Just over two hours southeast of Tallinn, TARTU is in many ways the undiscovered gem of the Baltic States, a small-scale university town that is full of youthful energy but happily free from the city-break tourism that tends to swamp the Estonian capital. With plenty of diversions, and events all year round, it’s worth a stay of a couple of days.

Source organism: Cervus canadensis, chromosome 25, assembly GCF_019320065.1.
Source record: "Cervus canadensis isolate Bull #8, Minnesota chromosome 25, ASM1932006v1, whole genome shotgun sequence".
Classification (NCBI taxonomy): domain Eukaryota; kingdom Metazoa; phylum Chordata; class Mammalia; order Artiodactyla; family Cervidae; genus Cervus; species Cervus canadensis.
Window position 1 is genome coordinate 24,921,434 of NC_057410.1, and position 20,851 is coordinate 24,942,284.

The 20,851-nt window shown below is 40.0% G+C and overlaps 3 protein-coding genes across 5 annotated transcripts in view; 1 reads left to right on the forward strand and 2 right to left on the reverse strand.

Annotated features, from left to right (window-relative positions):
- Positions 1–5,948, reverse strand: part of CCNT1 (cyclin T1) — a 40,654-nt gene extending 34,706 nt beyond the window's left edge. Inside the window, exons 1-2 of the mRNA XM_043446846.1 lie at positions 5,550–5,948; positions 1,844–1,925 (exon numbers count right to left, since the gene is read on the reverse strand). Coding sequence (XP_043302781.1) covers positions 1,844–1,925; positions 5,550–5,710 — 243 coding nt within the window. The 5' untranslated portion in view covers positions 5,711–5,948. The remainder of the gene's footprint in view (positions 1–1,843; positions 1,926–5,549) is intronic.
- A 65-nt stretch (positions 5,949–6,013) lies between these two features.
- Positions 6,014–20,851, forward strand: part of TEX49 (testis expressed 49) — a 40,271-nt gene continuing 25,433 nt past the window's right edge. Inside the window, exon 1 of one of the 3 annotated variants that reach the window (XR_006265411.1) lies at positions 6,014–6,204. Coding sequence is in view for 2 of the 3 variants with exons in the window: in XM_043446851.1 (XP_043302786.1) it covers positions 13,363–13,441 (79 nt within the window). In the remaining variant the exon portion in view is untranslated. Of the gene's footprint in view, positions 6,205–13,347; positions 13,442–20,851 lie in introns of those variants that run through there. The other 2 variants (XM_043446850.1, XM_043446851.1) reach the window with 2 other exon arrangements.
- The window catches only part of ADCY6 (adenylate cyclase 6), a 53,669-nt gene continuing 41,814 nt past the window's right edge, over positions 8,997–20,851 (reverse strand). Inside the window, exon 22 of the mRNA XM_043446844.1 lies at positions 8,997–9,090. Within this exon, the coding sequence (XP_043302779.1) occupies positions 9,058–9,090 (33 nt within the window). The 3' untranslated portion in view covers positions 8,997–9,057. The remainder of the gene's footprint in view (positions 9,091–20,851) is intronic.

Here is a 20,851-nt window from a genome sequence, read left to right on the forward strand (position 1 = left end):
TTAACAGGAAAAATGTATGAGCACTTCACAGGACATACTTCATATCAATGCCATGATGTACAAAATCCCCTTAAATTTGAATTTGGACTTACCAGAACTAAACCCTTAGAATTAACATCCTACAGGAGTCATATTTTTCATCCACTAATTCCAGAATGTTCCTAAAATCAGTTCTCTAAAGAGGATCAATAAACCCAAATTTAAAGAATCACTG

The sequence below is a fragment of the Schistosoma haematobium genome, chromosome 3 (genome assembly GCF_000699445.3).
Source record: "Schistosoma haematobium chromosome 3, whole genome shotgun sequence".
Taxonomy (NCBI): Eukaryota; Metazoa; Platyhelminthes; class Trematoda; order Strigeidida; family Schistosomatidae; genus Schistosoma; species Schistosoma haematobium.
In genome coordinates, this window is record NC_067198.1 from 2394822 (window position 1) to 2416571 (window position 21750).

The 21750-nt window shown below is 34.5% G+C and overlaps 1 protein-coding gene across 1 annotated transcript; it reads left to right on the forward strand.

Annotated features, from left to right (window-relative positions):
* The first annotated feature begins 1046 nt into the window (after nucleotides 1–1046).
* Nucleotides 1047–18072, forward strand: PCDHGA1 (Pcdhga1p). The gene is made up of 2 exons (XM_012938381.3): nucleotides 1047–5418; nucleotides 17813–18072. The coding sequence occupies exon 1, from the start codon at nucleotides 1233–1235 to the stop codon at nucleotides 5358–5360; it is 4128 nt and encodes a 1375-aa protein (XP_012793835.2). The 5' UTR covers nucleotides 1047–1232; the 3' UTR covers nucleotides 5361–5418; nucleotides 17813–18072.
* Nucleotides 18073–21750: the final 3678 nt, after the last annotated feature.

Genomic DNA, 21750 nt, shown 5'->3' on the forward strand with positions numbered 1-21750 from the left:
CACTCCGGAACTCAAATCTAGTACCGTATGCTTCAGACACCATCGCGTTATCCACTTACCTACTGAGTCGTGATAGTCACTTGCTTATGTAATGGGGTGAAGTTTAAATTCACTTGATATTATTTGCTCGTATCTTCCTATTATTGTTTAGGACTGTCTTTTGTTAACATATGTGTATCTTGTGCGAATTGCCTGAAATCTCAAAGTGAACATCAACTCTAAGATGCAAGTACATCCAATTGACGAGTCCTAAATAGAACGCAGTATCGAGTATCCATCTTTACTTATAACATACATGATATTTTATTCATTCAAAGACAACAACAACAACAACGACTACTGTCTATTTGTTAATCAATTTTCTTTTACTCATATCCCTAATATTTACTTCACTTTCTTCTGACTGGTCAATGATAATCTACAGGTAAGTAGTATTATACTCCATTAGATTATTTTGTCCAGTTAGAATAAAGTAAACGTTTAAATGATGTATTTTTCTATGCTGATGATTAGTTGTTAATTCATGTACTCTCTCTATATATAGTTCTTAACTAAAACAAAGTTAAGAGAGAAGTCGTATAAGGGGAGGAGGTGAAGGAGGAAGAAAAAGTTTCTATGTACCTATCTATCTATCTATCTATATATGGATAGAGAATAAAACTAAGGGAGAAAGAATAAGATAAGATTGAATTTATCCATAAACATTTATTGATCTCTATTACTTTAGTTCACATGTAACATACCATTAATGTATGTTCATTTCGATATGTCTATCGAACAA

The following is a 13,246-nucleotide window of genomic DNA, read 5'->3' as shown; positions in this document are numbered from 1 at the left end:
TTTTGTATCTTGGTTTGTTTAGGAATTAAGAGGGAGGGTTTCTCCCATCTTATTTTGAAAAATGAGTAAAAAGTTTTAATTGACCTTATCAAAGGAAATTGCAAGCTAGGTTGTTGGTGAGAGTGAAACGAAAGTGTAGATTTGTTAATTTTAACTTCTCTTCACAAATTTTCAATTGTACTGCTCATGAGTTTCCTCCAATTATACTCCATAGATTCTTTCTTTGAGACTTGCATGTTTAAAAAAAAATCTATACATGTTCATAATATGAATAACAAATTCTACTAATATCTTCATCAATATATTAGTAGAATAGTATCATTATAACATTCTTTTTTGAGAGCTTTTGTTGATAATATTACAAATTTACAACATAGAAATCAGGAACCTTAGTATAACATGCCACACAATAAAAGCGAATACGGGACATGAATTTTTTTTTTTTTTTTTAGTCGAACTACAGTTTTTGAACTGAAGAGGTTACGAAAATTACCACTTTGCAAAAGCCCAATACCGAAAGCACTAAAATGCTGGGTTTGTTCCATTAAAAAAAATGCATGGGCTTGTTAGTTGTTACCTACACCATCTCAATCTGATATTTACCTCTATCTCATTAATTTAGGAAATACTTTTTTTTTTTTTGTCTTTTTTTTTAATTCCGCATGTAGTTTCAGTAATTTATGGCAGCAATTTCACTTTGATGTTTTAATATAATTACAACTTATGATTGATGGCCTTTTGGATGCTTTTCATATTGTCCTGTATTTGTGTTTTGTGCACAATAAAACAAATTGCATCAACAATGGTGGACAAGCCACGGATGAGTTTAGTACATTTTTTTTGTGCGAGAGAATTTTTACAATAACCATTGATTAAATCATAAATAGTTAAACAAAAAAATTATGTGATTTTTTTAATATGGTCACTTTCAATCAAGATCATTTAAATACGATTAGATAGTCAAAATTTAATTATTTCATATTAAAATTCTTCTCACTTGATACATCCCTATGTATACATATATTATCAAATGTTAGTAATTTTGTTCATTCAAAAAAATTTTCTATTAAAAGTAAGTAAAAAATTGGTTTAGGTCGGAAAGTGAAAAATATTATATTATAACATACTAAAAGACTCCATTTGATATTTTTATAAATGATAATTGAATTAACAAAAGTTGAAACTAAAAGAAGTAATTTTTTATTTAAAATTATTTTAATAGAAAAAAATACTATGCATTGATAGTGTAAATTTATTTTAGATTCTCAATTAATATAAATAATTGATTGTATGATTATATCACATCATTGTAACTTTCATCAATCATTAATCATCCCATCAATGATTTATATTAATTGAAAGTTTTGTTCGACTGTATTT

The city’s centre is its cobbled Raekoja plats, fronted by the Neoclassical Town Hall, a pink-and-white edifice with the “Kissing Students” statue in the fountain in front of it. The northeast corner features the Leaning House (a wonky-looking structure that is still essentially sound), home of the Tartu Art Museum (Wed & Fri–Sun 11am–6pm, Thurs 11am–9pm; €3), with edgy temporary exhibitions downstairs and works by Estonian masters upstairs. The Neoclassical theme continues in the cool white facade of the main Tartu University building at Ülikooli 18, just north of the square. Upstairs you can see the Student Lock-up, where students were incarcerated in the nineteenth century for such offences as the late return of library books and duelling (Mon–Sat 10am–6pm; €1). About 100m beyond the university is the red-brick Gothic St John’s Church (Mon–Sat 10am–7pm; church free; tower €2), founded in 1330, and most famous for over one thousand pint-sized terracotta sculptures set in niches around the main entrance, although only about two hundred still survive.